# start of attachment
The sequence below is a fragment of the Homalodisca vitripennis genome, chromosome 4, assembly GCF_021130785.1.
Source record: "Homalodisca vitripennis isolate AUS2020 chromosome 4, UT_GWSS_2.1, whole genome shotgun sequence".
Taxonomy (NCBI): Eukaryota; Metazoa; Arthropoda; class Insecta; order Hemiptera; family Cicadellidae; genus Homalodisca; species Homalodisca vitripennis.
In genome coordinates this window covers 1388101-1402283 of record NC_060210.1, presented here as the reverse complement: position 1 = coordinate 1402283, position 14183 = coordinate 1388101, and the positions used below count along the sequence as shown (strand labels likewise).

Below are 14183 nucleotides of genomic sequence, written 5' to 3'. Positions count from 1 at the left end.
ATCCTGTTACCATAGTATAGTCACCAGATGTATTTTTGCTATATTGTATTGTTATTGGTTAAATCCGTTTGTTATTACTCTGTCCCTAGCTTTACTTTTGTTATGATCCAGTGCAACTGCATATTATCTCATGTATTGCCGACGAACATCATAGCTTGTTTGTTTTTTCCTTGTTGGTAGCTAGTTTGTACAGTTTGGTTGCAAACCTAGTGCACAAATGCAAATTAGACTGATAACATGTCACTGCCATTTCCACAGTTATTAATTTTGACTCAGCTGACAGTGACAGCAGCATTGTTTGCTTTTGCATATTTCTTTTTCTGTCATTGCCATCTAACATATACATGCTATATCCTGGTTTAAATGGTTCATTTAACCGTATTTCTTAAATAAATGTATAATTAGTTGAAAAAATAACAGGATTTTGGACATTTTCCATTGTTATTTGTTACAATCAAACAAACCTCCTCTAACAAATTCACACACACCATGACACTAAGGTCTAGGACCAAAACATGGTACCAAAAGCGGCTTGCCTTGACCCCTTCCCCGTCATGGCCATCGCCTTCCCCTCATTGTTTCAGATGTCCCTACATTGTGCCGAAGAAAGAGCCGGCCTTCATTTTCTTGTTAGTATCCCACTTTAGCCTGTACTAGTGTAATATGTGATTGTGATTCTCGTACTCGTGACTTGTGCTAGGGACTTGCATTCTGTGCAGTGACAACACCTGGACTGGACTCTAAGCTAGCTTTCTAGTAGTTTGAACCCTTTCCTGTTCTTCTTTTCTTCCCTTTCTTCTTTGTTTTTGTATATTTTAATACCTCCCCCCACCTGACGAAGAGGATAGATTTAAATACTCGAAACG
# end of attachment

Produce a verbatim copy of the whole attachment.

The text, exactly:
The sequence below is a fragment of the Homalodisca vitripennis genome, chromosome 4, assembly GCF_021130785.1.
Source record: "Homalodisca vitripennis isolate AUS2020 chromosome 4, UT_GWSS_2.1, whole genome shotgun sequence".
Taxonomy (NCBI): Eukaryota; Metazoa; Arthropoda; class Insecta; order Hemiptera; family Cicadellidae; genus Homalodisca; species Homalodisca vitripennis.
In genome coordinates this window covers 1388101-1402283 of record NC_060210.1, presented here as the reverse complement: position 1 = coordinate 1402283, position 14183 = coordinate 1388101, and the positions used below count along the sequence as shown (strand labels likewise).

Below are 14183 nucleotides of genomic sequence, written 5' to 3'. Positions count from 1 at the left end.
ATCCTGTTACCATAGTATAGTCACCAGATGTATTTTTGCTATATTGTATTGTTATTGGTTAAATCCGTTTGTTATTACTCTGTCCCTAGCTTTACTTTTGTTATGATCCAGTGCAACTGCATATTATCTCATGTATTGCCGACGAACATCATAGCTTGTTTGTTTTTTCCTTGTTGGTAGCTAGTTTGTACAGTTTGGTTGCAAACCTAGTGCACAAATGCAAATTAGACTGATAACATGTCACTGCCATTTCCACAGTTATTAATTTTGACTCAGCTGACAGTGACAGCAGCATTGTTTGCTTTTGCATATTTCTTTTTCTGTCATTGCCATCTAACATATACATGCTATATCCTGGTTTAAATGGTTCATTTAACCGTATTTCTTAAATAAATGTATAATTAGTTGAAAAAATAACAGGATTTTGGACATTTTCCATTGTTATTTGTTACAATCAAACAAACCTCCTCTAACAAATTCACACACACCATGACACTAAGGTCTAGGACCAAAACATGGTACCAAAAGCGGCTTGCCTTGACCCCTTCCCCGTCATGGCCATCGCCTTCCCCTCATTGTTTCAGATGTCCCTACATTGTGCCGAAGAAAGAGCCGGCCTTCATTTTCTTGTTAGTATCCCACTTTAGCCTGTACTAGTGTAATATGTGATTGTGATTCTCGTACTCGTGACTTGTGCTAGGGACTTGCATTCTGTGCAGTGACAACACCTGGACTGGACTCTAAGCTAGCTTTCTAGTAGTTTGAACCCTTTCCTGTTCTTCTTTTCTTCCCTTTCTTCTTTGTTTTTGTATATTTTAATACCTCCCCCCACCTGACGAAGAGGATAGATTTAAATACTCGAAACG